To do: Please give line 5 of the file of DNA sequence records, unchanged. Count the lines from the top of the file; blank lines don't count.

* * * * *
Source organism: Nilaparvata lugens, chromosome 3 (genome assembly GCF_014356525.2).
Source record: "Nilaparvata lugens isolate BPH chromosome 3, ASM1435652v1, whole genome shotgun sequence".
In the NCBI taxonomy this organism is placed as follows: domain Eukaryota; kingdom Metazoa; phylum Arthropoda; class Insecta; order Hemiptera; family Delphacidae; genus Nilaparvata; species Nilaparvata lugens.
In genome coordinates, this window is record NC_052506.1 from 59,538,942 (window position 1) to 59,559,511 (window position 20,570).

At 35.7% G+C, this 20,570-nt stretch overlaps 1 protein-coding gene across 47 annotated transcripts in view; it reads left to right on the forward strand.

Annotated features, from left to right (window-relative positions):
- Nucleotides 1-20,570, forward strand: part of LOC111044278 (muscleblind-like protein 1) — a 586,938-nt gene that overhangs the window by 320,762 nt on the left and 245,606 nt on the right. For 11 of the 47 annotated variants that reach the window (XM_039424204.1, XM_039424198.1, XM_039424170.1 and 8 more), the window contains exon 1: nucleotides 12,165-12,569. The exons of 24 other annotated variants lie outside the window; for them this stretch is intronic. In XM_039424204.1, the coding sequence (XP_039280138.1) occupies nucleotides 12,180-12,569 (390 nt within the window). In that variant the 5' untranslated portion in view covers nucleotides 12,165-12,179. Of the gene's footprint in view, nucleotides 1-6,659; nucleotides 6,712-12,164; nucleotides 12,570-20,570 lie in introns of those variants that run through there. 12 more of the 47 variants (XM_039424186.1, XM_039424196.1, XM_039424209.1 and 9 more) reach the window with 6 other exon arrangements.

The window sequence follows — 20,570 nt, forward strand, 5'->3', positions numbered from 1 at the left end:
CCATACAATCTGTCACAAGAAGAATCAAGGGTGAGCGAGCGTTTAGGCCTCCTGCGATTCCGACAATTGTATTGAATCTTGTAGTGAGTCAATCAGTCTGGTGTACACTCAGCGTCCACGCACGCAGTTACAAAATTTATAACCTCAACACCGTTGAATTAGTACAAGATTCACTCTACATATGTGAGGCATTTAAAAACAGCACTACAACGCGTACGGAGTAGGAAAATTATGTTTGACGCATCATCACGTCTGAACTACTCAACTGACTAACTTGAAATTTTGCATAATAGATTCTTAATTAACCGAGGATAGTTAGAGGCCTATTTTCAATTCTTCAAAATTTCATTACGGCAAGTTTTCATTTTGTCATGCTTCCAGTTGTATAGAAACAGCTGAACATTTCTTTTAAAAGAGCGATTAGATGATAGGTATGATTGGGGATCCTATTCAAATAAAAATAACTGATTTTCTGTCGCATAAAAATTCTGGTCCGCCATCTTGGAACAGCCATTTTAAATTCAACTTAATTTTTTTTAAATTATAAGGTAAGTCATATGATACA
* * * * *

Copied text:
At 35.7% G+C, this 20,570-nt stretch overlaps 1 protein-coding gene across 47 annotated transcripts in view; it reads left to right on the forward strand.